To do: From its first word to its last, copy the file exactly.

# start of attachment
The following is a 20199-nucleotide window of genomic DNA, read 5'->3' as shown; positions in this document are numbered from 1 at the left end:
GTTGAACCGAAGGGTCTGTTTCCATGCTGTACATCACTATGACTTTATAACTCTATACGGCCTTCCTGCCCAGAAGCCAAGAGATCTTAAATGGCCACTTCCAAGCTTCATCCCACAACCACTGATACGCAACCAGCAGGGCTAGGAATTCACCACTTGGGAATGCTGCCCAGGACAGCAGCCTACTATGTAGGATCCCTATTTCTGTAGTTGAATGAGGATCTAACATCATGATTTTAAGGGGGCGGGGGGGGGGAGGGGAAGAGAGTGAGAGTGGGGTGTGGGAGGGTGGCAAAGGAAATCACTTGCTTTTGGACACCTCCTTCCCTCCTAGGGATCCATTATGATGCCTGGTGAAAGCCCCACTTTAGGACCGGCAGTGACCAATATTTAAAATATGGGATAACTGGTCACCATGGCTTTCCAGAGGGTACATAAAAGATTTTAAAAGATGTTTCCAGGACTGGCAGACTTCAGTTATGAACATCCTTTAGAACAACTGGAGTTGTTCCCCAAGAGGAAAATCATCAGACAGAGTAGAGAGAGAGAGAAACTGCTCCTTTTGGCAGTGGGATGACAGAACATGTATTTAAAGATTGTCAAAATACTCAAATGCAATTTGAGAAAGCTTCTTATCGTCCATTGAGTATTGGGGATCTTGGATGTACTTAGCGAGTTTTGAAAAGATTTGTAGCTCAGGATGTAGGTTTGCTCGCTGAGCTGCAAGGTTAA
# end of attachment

The following is a 20199-nucleotide window of genomic DNA, read 5'->3' as shown; positions in this document are numbered from 1 at the left end:
GTTGAACCGAAGGGTCTGTTTCCATGCTGTACATCACTATGACTTTATAACTCTATACGGCCTTCCTGCCCAGAAGCCAAGAGATCTTAAATGGCCACTTCCAAGCTTCATCCCACAACCACTGATACGCAACCAGCAGGGCTAGGAATTCACCACTTGGGAATGCTGCCCAGGACAGCAGCCTACTATGTAGGATCCCTATTTCTGTAGTTGAATGAGGATCTAACATCATGATTTTAAGGGGGCGGGGGGGGGGAGGGGAAGAGAGTGAGAGTGGGGTGTGGGAGGGTGGCAAAGGAAATCACTTGCTTTTGGACACCTCCTTCCCTCCTAGGGATCCATTATGATGCCTGGTGAAAGCCCCACTTTAGGACCGGCAGTGACCAATATTTAAAATATGGGATAACTGGTCACCATGGCTTTCCAGAGGGTACATAAAAGATTTTAAAAGATGTTTCCAGGACTGGCAGACTTCAGTTATGAACATCCTTTAGAACAACTGGAGTTGTTCCCCAAGAGGAAAATCATCAGACAGAGTAGAGAGAGAGAGAAACTGCTCCTTTTGGCAGTGGGATGACAGAACATGTATTTAAAGATTGTCAAAATACTCAAATGCAATTTGAGAAAGCTTCTTATCGTCCATTGAGTATTGGGGATCTTGGATGTACTTAGCGAGTTTTGAAAAGATTTGTAGCTCAGGATGTAGGTTTGCTCGCTGAGCTGCAAGGTTAA